Cross-Border Financing Report 2017: Hong Kong
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Cross-Border Financing Report 2017: Hong Kong

Sponsored by

Hong Kong

Jamie Logie and Jonathon Hannah, Sullivan & Cromwell


SECTION 1: Market overview

1.1 Please provide an overview of the cross-border financing market in your jurisdiction.

As an international financial centre Hong Kong enjoys many advantages, not least its strategic geographical position as a major hub and gateway to Mainland China and its well-regarded common law legal system and independent judiciary. Its bank and bond markets are among the deepest, most liquid and most mature in the Asia-Pacific region, and operate under effective and transparent regulations which meet international standards. Bank liquidity through 2016/2017 has remained characteristically strong, with interest rates low, keeping syndicated loan volumes in Hong Kong at healthy levels despite turbulence in the global markets and the general slow-down in pan Asia-Pacific cross-border financing activity.

While the bank term loan market continues in general to feature lower leverage, higher amortisation and tighter maintenance-based covenants than the US term loan B market, practice in this area is gradually converging. US/European-style leveraged finance has also gained popularity, with market participants making increased use of leveraged finance structures such as covenant-lite loans and bridge to high-yield bonds for acquisitions. We have also seen a number of leveraged transactions incorporate LMA-style 'certain funds' (vs. US-style SunGard) terms, even in transactions based in markets more generally familiar with US practice (for example Latin America).

Hong Kong's largest banks in terms of total assets are HSBC and Bank of China (Hong Kong). Bank of China also led the 1H2017 mandated lead arranger tables for Asia (excluding Japan and Australia), with HSBC and DBS Bank taking joint second place.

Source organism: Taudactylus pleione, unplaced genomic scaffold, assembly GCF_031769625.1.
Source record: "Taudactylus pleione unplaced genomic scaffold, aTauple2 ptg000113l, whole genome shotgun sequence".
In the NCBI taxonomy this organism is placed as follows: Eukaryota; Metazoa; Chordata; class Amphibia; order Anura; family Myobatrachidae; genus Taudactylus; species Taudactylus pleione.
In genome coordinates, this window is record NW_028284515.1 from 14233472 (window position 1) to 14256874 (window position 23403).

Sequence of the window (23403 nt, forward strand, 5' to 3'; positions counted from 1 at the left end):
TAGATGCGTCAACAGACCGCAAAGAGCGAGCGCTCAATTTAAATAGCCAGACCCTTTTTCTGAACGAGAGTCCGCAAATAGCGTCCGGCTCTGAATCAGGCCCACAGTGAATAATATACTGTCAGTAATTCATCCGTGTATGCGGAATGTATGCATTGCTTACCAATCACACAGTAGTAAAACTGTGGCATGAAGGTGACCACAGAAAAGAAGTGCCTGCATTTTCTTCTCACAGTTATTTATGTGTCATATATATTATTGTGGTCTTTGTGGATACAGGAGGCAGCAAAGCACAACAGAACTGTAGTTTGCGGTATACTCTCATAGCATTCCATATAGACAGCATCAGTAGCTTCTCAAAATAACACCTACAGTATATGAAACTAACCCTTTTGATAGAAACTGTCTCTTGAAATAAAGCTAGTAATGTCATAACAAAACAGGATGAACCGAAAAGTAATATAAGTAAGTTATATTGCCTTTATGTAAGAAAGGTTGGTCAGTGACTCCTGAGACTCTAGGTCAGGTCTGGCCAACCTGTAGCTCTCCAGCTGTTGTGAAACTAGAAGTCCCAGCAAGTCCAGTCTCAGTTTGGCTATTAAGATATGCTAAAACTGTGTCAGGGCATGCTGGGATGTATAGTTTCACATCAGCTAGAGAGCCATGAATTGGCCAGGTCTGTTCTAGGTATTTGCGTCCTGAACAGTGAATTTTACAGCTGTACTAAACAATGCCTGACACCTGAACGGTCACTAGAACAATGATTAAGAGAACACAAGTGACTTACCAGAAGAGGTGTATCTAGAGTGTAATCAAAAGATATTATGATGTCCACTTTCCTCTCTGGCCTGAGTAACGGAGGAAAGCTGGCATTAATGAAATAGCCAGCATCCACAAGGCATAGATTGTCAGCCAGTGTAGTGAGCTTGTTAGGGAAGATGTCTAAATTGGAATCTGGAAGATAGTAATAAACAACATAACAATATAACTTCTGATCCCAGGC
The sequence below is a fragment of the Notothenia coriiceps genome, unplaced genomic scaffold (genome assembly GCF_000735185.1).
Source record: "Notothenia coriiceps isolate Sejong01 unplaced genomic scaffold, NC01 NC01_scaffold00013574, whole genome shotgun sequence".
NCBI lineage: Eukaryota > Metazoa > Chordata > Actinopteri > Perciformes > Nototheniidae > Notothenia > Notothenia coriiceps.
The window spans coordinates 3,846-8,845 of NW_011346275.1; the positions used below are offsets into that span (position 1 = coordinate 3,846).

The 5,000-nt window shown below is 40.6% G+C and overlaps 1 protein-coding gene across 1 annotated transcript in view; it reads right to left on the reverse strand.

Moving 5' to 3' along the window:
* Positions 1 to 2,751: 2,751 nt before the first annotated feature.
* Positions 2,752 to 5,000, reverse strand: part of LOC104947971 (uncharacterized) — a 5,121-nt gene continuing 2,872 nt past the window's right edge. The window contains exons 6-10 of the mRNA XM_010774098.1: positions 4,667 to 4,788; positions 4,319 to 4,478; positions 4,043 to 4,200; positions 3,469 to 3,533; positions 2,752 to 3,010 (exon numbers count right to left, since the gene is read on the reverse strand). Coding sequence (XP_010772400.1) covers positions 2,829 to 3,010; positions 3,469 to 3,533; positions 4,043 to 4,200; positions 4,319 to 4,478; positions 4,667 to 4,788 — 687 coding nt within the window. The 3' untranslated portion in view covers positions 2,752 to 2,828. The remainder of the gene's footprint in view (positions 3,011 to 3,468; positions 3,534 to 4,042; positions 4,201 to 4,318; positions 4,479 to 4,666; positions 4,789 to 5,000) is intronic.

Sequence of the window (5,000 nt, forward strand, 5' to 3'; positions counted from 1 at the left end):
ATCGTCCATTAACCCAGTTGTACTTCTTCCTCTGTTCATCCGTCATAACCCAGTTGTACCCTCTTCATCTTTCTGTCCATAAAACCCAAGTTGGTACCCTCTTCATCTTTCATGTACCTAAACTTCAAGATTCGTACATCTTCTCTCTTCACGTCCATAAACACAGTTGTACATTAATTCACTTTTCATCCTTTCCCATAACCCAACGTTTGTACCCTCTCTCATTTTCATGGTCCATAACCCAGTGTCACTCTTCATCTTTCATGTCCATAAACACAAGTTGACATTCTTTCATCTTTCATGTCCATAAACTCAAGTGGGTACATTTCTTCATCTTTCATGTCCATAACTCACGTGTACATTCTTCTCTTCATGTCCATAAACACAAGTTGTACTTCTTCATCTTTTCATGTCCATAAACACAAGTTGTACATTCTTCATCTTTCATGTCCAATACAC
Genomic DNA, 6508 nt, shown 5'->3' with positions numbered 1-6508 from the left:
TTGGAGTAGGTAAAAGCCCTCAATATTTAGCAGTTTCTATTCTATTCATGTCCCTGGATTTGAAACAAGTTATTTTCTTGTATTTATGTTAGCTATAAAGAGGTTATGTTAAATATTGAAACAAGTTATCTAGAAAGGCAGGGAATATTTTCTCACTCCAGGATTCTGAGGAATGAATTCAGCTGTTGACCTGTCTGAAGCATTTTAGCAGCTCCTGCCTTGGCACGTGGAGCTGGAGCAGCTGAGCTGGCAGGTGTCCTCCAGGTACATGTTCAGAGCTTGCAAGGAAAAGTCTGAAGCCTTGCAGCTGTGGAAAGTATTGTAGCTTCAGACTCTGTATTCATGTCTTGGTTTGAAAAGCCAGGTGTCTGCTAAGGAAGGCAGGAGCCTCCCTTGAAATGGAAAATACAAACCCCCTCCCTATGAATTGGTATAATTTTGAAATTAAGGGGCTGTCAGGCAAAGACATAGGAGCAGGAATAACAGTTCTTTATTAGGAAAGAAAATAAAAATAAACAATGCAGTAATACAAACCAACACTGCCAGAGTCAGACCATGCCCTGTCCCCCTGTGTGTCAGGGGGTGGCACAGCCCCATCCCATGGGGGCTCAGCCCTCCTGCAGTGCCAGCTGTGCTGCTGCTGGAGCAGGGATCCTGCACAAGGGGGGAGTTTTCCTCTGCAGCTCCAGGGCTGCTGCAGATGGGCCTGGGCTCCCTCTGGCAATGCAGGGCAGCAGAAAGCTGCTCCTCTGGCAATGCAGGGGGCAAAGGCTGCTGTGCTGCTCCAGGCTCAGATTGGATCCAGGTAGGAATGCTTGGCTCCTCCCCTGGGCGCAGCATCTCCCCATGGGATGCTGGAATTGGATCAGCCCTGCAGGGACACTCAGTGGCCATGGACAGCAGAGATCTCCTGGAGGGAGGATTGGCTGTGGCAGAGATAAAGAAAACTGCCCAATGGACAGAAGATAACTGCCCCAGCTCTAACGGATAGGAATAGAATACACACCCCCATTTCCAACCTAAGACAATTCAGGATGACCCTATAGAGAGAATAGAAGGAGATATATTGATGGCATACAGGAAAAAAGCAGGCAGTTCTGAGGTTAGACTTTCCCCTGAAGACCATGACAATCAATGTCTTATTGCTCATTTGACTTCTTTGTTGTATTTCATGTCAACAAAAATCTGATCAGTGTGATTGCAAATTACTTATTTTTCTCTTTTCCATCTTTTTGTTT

1.2 What have been the key trends or developments in cross-border financing in your jurisdiction over the past 12 months?

Syndicated loan volumes across Asia-Pacific (excluding Japan) fell to a five-year low of $184 billion in 1H2017, weighed down by the slowdown in Chinese outbound M&A (which was the biggest driver behind the acquisition finance boom in 2016). Although M&A financing activity in Hong Kong was also constrained, an increase in the number of refinancing transactions helped ensure that loan volumes in the territory remained at healthy levels. We expect this trend to continue given estimates which point to high volumes of offshore PRC debt maturing in 2017.

The ever-closer ties between the Hong Kong and Mainland China financial systems and economies was another significant theme, with Hong Kong banks' Mainland China exposure rising to 29.3% of system-wide assets in March 2017 (up from 27.3% in December 2016). Fitch Ratings expects a further increase in lending to the Mainland in 2017 as tightening onshore liquidity conditions add incentives for Chinese companies to borrow offshore. Notably, Moody's Investor Services downgraded Hong Kong's credit rating from Aa1 to Aa2, following Moody's earlier downgrade of Mainland China's rating from A1 to Aa3, reflecting Moody's view that credit trends in Mainland China will continue to have a significant impact on Hong Kong's credit profile.

1.3 Have there been interesting changes in the structure of the banking sector in your jurisdiction?

While traditional banks remain the main providers of loan financings, the investor base is becoming increasingly diverse, particularly in the mezzanine/junior debt market where Chinese private equity sponsors and hedge funds have become regular participants.